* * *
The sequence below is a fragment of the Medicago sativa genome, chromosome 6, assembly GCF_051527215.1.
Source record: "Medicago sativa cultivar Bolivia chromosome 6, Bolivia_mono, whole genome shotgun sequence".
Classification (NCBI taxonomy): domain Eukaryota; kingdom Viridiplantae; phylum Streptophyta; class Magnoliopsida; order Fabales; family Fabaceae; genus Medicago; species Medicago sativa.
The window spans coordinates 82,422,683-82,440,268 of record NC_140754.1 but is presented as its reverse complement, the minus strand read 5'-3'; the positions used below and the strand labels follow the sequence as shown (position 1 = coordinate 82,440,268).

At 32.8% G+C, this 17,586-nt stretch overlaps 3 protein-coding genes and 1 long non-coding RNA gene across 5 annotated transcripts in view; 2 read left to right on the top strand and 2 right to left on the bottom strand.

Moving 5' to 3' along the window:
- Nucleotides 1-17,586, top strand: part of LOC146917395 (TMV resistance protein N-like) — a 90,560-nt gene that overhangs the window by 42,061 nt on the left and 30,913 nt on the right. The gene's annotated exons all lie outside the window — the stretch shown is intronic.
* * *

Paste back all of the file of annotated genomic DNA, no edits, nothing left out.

The sequence below is a fragment of the Medicago sativa genome, chromosome 6, assembly GCF_051527215.1.
Source record: "Medicago sativa cultivar Bolivia chromosome 6, Bolivia_mono, whole genome shotgun sequence".
Classification (NCBI taxonomy): domain Eukaryota; kingdom Viridiplantae; phylum Streptophyta; class Magnoliopsida; order Fabales; family Fabaceae; genus Medicago; species Medicago sativa.
The window spans coordinates 82,422,683-82,440,268 of record NC_140754.1 but is presented as its reverse complement, the minus strand read 5'-3'; the positions used below and the strand labels follow the sequence as shown (position 1 = coordinate 82,440,268).

At 32.8% G+C, this 17,586-nt stretch overlaps 3 protein-coding genes and 1 long non-coding RNA gene across 5 annotated transcripts in view; 2 read left to right on the top strand and 2 right to left on the bottom strand.

Moving 5' to 3' along the window:
- Nucleotides 1-17,586, top strand: part of LOC146917395 (TMV resistance protein N-like) — a 90,560-nt gene that overhangs the window by 42,061 nt on the left and 30,913 nt on the right. The gene's annotated exons all lie outside the window — the stretch shown is intronic.